The United States remains starkly divided between red and blue, with Republicans and Democrats each registering some gains and some setbacks in the elections. But on one important issue, a national consensus is emerging that transcends party and ideology. America is becoming Weed Nation.
On Tuesday, Michigan became the 10th state, along with the District of Columbia, to decide to legalize marijuana for purely recreational use. A quarter of Americans will live in states that let them get stoned without fear of the constable.
The states include not only reliably crunchy Oregon and Massachusetts but two that went for Donald Trump in 2016—Alaska and Michigan. They range from the East Coast to the West and from the first in population, California, to the 49th, Vermont. The others are Colorado, Maine, Nevada, and Washington.
Then there are the states that allow marijuana to be used for medical needs. On Tuesday, Missouri and Utah—Utah!—voted to join the club. That brings the total number of states that allow pot to be legally consumed in some circumstances to 32, according to the Drug Policy Alliance, plus D.C.
Pro-pot candidates also did well Tuesday. Illinois elected a governor, J.B. Pritzker, who favors allowing recreational cannabis. So did Connecticut (Ned Lamont), Maine (Janet Mills), Minnesota (Tim Walz), and New Mexico (Michelle Lujan Grisham). The winner in Wisconsin, Tony Evers, has said he is "not opposed" to it and would like a statewide referendum to settle the issue.
Cannabis has already run away with the contest for public favor. In 2000, according to the Pew Research Center, only 31 percent of Americans supported legalizing recreational pot. Today, 62 percent do.
But even in states where cannabis is legal, it isn't. Federal law still bans weed, with penalties that include prison time even for mere users. Sick people smoking it to relieve chronic pain, muscular dystrophy, or epilepsy, in faithful compliance with their state laws, are not exempt from prosecution.
Under Barack Obama, the Justice Department adopted a hands-off policy toward states with permissive policies. Then-Attorney General Eric Holder issued directives instructing U.S. attorneys to defer to state laws on medical and recreational cannabis. The administration also tried to provide banks some assurance that they could handle the accounts of legitimate marijuana suppliers without being prosecuted.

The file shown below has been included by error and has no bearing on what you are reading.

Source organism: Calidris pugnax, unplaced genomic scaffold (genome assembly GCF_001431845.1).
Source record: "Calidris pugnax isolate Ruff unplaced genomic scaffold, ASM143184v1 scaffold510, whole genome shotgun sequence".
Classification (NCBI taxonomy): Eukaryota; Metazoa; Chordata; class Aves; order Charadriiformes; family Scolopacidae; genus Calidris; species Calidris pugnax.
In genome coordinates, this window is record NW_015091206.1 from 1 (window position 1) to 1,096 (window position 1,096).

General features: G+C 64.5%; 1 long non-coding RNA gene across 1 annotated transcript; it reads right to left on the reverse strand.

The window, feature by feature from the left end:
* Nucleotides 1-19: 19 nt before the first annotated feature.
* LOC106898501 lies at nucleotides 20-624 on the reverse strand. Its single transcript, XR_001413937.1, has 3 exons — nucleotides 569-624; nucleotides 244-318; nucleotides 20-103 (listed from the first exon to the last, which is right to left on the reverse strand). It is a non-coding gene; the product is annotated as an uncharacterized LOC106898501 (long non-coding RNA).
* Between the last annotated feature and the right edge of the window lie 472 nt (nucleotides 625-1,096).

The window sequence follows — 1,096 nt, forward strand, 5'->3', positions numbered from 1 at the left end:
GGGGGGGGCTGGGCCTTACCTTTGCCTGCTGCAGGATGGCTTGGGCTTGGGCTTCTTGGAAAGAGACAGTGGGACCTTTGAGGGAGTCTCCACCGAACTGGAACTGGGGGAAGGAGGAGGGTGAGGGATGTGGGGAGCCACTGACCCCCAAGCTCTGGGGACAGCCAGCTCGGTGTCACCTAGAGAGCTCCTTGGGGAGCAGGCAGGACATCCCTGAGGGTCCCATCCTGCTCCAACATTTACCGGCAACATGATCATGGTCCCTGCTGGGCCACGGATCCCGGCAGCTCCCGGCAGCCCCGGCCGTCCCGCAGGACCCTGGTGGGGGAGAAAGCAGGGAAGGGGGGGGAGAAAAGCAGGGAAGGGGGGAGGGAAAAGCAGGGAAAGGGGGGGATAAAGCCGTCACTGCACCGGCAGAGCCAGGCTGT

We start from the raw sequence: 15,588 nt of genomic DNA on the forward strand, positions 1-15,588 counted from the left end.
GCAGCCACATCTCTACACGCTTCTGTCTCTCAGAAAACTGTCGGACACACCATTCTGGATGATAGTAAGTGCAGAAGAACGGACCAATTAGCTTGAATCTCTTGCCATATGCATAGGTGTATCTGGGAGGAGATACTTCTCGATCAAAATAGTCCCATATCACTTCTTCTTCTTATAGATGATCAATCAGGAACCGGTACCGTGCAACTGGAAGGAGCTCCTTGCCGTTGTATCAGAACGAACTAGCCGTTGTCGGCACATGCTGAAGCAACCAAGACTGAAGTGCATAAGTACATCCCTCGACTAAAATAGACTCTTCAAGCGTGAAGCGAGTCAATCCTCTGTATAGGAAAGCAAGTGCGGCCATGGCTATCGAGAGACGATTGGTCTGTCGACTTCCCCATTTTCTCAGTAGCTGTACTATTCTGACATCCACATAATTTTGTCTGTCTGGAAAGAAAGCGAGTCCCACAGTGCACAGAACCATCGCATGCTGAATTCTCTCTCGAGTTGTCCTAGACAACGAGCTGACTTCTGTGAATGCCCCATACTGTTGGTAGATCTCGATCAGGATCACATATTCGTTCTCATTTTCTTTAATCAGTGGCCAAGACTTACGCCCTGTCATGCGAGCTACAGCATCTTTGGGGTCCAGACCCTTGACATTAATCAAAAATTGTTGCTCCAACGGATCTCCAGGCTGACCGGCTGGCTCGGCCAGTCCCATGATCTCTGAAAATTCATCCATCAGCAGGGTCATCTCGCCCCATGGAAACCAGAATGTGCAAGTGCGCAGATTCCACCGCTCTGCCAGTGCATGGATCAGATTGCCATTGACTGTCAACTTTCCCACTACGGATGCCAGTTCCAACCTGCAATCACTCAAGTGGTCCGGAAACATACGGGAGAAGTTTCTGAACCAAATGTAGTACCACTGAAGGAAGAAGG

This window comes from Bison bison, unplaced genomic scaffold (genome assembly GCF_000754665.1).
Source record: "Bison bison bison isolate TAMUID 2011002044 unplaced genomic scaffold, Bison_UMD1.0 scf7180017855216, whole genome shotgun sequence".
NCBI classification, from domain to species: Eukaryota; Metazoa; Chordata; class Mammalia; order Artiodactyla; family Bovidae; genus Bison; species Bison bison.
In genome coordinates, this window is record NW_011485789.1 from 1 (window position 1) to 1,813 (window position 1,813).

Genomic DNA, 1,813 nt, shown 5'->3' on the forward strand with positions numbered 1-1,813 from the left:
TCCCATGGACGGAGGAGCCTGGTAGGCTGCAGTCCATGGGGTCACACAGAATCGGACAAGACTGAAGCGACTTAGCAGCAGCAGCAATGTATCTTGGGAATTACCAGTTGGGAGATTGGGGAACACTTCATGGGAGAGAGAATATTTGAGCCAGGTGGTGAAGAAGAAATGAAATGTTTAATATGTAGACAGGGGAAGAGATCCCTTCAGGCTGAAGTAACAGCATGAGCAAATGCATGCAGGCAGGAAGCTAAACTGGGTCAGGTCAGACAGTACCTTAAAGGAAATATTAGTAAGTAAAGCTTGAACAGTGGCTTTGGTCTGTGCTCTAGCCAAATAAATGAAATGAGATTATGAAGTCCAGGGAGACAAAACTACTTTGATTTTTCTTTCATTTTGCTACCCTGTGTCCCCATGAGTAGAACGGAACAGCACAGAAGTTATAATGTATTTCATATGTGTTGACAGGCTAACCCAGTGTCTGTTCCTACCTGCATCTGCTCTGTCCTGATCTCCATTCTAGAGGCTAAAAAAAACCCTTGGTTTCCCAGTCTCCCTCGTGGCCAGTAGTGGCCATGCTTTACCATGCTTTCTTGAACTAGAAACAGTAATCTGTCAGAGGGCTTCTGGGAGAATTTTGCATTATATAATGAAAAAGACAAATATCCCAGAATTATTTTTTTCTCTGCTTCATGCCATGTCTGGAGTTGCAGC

But as soon as he was installed as attorney general, die-hard prohibitionist Jeff Sessions reversed course. He ordered prosecutors to fully enforce federal laws reflecting "Congress's determination that marijuana is a dangerous drug and that marijuana activity is a serious crime."
Does Congress really still believe that? This ought to be an issue on which the two parties can come together—not on whether marijuana should be legal but on whether states should be allowed to make their own choices. Last year, Sen. Rand Paul (R-Ky.) joined with Democratic colleagues Cory Booker of New Jersey and Kirsten Gillibrand of New York to propose ending the federal prohibition on medical cannabis.
The conservative Tenth Amendment Center regards the federal law as an unconstitutional usurpation of state sovereignty. It was Georgetown professor Randy Barnett, a darling of the conservative Federalist Society, who in 2004 argued before the Supreme Court that the federal government had no right to stop individuals from growing pot for personal use.
He lost the case, but the Court's most conservative justice agreed with him. "Our federalist system, properly understood, allows California and a growing number of other States to decide for themselves how to safeguard the health and welfare of their citizens," Clarence Thomas wrote in his dissent. "If Congress can regulate this under the Commerce Clause, then it can regulate virtually anything."
Neither party is consistent on matters of federalism. But this is the rare occasion when Republicans could enlist Democrats in curbing Washington's meddling in matters that can be handled perfectly well at the state level—deploying a concept that liberals might find attractive under President Donald Trump, Senate Majority Leader Mitch McConnell, and Justice Brett Kavanaugh.
Republicans might gain politically from eliminating the federal role. Taking a more moderate position on a matter that millions of people regard as no business of politicians could soften their image among independent voters. Passing an important measure with bipartisan support would demonstrate that the 2018 election results didn't prevent our lawmakers from getting anything useful done.
I can just imagine it happening. And no, I'm not high.